“We use the word ‘weaver’ to describe these important people because they are trusted and give trust, weaving their communities together through relationships,” says Frederick J. Riley, who leads the Weave Project at the Aspen Institute. “They are the people folks turn to when something happens or the community needs to act. They bring us together.”
“Growing up in Baltimore, I know how much these community Weavers meant in my life,” says Dan Porterfield, president and CEO of the Aspen Institute. “They made us proud and inspired us to look out for each other.”
Awardees will work on their projects between now and the end of the year. They’ll have regular progress check-ins with staff at the Weave Project, but no formal reports or budgets to submit. On September 19, they will be honored at M&T Bank Stadium when the Ravens play the Kansas City Chiefs in a night game.
“M&T Bank knows trust is the growth engine behind our business and our communities,” says Augie Chiasera, M&T’s regional president for Greater Baltimore. “Through these awards, we are investing in the people who inspire all of us to be weavers of a strong, inclusive, and equitable Baltimore.”
M&T Bank and the Aspen Institute hope to offer another round of awards in Baltimore next year and expand the program to other cities. New York Times columnist and author David Brooks founded and chairs the Weave Project.
A 12-member selection committee chose the ten awardees from 100 people who applied or were nominated by neighbors. The judges were Shantell L. Roberts of Touching Young Lives, Inc., Judeith James of the Alternative Approaches to Mental Health Crisis Center, Ako Changa Onyango of AO Services, Inc., Krystle Starvis of the Aspen Institute, Antonio Tabora of the Latino Economic Development Center, Hershawna Frison of the Aspen Institute, Brian Gerado of Business Volunteers Maryland, Tanya R. Dorsey of M&T Bank, Nneka Nnamdi of Fight Blight Baltimore, Jim Peterson of M&T Bank, Crickett Woloson of the Elbow Fund, and Paul Taylor of the Mayor’s Office.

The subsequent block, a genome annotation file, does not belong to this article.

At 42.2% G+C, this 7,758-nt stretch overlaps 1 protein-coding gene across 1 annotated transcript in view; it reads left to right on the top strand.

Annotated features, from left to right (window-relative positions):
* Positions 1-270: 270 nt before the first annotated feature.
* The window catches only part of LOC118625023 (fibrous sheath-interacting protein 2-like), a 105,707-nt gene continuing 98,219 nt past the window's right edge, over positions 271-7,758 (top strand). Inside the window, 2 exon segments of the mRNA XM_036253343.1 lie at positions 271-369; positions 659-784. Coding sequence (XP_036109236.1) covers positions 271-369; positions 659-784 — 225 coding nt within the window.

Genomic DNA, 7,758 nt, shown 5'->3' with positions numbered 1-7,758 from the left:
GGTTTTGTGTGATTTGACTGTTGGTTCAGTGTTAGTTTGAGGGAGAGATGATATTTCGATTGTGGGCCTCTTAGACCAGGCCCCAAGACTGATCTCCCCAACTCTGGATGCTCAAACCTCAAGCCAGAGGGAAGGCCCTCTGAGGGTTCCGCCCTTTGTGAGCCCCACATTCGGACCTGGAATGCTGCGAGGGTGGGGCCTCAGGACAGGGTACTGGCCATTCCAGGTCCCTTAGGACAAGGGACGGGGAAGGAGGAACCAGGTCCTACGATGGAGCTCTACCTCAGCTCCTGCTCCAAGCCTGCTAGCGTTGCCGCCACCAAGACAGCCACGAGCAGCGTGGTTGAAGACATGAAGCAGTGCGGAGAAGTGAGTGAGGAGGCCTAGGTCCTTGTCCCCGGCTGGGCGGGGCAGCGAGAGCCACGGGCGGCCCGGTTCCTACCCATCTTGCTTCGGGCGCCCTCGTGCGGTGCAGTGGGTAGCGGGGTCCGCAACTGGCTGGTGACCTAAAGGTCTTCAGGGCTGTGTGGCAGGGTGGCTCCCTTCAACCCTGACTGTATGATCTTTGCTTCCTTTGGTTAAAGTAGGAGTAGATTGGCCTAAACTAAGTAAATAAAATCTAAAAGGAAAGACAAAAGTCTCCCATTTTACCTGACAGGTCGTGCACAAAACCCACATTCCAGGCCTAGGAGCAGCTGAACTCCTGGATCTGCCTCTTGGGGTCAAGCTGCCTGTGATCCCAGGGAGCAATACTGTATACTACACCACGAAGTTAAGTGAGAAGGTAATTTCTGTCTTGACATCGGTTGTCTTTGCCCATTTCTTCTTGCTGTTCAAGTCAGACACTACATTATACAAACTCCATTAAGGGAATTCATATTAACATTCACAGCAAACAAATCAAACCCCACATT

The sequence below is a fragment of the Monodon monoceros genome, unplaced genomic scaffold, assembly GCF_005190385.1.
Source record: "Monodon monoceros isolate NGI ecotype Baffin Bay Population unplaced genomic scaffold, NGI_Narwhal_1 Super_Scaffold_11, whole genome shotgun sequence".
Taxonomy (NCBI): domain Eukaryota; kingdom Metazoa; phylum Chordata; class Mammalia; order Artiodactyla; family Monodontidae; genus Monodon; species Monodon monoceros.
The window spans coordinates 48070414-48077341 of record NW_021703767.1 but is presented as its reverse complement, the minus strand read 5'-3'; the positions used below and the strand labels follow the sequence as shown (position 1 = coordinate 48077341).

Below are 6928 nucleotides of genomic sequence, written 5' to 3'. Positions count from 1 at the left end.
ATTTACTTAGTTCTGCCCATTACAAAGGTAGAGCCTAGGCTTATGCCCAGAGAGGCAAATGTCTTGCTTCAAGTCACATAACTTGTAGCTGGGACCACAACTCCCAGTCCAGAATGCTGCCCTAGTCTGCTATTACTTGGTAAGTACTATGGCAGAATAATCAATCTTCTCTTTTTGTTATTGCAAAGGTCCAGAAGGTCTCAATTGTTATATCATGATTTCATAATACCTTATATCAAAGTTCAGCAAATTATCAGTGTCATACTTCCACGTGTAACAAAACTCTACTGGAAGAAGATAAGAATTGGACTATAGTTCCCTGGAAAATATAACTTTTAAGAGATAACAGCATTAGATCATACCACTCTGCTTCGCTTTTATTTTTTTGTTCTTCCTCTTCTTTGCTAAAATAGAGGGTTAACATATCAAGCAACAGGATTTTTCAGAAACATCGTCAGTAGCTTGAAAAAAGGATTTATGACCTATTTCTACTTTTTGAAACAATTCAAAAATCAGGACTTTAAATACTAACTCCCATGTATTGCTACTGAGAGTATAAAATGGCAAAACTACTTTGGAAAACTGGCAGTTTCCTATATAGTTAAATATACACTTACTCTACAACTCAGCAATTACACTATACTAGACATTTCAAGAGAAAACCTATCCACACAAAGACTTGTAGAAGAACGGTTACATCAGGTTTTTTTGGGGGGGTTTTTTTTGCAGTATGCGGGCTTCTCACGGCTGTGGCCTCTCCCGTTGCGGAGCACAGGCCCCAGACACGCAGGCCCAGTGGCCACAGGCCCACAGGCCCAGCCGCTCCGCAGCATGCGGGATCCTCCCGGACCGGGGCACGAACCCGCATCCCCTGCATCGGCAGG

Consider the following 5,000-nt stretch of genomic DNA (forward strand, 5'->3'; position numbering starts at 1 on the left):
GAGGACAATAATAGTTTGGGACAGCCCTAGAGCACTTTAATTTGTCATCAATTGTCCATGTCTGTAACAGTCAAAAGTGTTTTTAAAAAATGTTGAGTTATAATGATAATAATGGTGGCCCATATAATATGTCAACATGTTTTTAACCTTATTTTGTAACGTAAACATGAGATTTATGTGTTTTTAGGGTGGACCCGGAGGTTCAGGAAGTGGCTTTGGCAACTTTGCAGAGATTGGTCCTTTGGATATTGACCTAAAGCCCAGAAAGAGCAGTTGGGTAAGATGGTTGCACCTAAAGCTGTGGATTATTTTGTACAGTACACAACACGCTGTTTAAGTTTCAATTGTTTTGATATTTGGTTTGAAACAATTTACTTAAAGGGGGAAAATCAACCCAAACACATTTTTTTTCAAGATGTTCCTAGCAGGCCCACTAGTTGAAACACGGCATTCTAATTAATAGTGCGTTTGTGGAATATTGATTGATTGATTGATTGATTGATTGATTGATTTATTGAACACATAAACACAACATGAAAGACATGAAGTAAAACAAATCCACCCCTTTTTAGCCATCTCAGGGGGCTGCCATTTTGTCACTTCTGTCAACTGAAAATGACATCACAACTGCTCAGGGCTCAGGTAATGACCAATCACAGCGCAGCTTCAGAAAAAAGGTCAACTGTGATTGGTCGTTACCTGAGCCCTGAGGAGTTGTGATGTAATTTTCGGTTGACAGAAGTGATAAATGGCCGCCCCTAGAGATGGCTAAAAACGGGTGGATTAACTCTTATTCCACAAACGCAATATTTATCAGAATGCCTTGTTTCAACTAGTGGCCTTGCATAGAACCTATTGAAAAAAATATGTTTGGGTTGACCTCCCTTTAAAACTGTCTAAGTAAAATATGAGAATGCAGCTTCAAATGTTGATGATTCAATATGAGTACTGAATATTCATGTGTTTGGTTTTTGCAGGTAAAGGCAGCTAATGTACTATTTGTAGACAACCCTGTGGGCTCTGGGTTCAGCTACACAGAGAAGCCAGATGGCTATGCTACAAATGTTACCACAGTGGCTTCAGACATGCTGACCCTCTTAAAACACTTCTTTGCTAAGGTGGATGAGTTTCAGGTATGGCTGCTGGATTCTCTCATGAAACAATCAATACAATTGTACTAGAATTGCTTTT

Read about the awardees and subscribe to updates on their progress at Awards.WeAreWeavers.org.
Press Coverage Opportunity: please join us for the Weaver Awards Celebration at the Reginald F. Lewis Museum from 5:30 – 8:00 pm on Wednesday, August 11. RSVP at firstname.lastname@example.org.
About the Aspen Institute’s Weave: The Social Fabric Project
Weave: The Social Fabric Project is a nationwide program of the Aspen Institute that supports and inspires grassroots leaders who are building social trust and weaving an inclusive social fabric so their communities can thrive. Weave supports and strengthens these social weavers by connecting them, offering resources, opening doors to partnerships, and inspiring new generations of weavers. New York Times columnist and author David Brooks founded the project in 2018 and serves as its chair.
About M&T Bank
M&T Bank is a community bank serving New York, Maryland, New Jersey, Pennsylvania, Delaware, Connecticut, Virginia, West Virginia, Washington, D.C., and Florida that offers advice, guidance, expertise, and solutions across the entire financial spectrum. In Greater Baltimore, M&T is one of the region’s largest corporate philanthropists, contributing $3.5 million annually to more than 200 nonprofit organizations.